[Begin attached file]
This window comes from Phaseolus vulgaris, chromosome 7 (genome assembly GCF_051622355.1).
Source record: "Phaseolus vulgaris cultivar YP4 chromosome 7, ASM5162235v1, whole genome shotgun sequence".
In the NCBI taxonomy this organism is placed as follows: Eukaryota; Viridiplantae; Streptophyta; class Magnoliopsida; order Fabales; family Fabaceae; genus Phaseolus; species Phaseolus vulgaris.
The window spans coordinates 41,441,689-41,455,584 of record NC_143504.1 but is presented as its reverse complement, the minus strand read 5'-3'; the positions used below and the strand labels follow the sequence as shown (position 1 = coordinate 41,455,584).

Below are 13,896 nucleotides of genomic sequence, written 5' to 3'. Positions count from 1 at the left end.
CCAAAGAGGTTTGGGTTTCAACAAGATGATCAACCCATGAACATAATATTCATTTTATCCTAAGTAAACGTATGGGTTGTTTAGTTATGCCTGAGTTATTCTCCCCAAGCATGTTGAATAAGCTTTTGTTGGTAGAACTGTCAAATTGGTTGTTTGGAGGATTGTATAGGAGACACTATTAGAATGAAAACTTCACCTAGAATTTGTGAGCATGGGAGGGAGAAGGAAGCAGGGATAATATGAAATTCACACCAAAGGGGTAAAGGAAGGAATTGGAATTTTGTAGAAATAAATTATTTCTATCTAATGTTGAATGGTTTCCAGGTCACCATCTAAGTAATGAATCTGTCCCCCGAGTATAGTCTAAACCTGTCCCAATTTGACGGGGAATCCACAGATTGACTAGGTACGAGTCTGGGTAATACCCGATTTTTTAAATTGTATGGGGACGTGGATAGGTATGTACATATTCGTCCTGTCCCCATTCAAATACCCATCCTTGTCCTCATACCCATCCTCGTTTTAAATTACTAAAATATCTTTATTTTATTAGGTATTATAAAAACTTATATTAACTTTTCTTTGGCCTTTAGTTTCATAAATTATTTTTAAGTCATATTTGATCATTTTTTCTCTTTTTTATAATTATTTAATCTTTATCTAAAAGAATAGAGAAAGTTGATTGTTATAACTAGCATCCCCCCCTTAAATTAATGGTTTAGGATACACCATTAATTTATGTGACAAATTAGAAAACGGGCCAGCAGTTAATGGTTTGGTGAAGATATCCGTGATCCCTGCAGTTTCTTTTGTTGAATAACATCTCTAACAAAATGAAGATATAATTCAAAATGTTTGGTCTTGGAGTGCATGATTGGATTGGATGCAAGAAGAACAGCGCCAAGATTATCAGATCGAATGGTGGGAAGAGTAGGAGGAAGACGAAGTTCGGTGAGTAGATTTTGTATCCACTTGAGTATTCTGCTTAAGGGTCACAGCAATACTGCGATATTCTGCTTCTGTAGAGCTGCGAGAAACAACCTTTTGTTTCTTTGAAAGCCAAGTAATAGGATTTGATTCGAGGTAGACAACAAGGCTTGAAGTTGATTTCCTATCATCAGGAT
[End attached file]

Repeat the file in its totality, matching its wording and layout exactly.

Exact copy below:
This window comes from Phaseolus vulgaris, chromosome 7 (genome assembly GCF_051622355.1).
Source record: "Phaseolus vulgaris cultivar YP4 chromosome 7, ASM5162235v1, whole genome shotgun sequence".
In the NCBI taxonomy this organism is placed as follows: Eukaryota; Viridiplantae; Streptophyta; class Magnoliopsida; order Fabales; family Fabaceae; genus Phaseolus; species Phaseolus vulgaris.
The window spans coordinates 41,441,689-41,455,584 of record NC_143504.1 but is presented as its reverse complement, the minus strand read 5'-3'; the positions used below and the strand labels follow the sequence as shown (position 1 = coordinate 41,455,584).

Below are 13,896 nucleotides of genomic sequence, written 5' to 3'. Positions count from 1 at the left end.
CCAAAGAGGTTTGGGTTTCAACAAGATGATCAACCCATGAACATAATATTCATTTTATCCTAAGTAAACGTATGGGTTGTTTAGTTATGCCTGAGTTATTCTCCCCAAGCATGTTGAATAAGCTTTTGTTGGTAGAACTGTCAAATTGGTTGTTTGGAGGATTGTATAGGAGACACTATTAGAATGAAAACTTCACCTAGAATTTGTGAGCATGGGAGGGAGAAGGAAGCAGGGATAATATGAAATTCACACCAAAGGGGTAAAGGAAGGAATTGGAATTTTGTAGAAATAAATTATTTCTATCTAATGTTGAATGGTTTCCAGGTCACCATCTAAGTAATGAATCTGTCCCCCGAGTATAGTCTAAACCTGTCCCAATTTGACGGGGAATCCACAGATTGACTAGGTACGAGTCTGGGTAATACCCGATTTTTTAAATTGTATGGGGACGTGGATAGGTATGTACATATTCGTCCTGTCCCCATTCAAATACCCATCCTTGTCCTCATACCCATCCTCGTTTTAAATTACTAAAATATCTTTATTTTATTAGGTATTATAAAAACTTATATTAACTTTTCTTTGGCCTTTAGTTTCATAAATTATTTTTAAGTCATATTTGATCATTTTTTCTCTTTTTTATAATTATTTAATCTTTATCTAAAAGAATAGAGAAAGTTGATTGTTATAACTAGCATCCCCCCCTTAAATTAATGGTTTAGGATACACCATTAATTTATGTGACAAATTAGAAAACGGGCCAGCAGTTAATGGTTTGGTGAAGATATCCGTGATCCCTGCAGTTTCTTTTGTTGAATAACATCTCTAACAAAATGAAGATATAATTCAAAATGTTTGGTCTTGGAGTGCATGATTGGATTGGATGCAAGAAGAACAGCGCCAAGATTATCAGATCGAATGGTGGGAAGAGTAGGAGGAAGACGAAGTTCGGTGAGTAGATTTTGTATCCACTTGAGTATTCTGCTTAAGGGTCACAGCAATACTGCGATATTCTGCTTCTGTAGAGCTGCGAGAAACAACCTTTTGTTTCTTTGAAAGCCAAGTAATAGGATTTGATTCGAGGTAGACAACAAGGCTTGAAGTTGATTTCCTATCATCAGGAT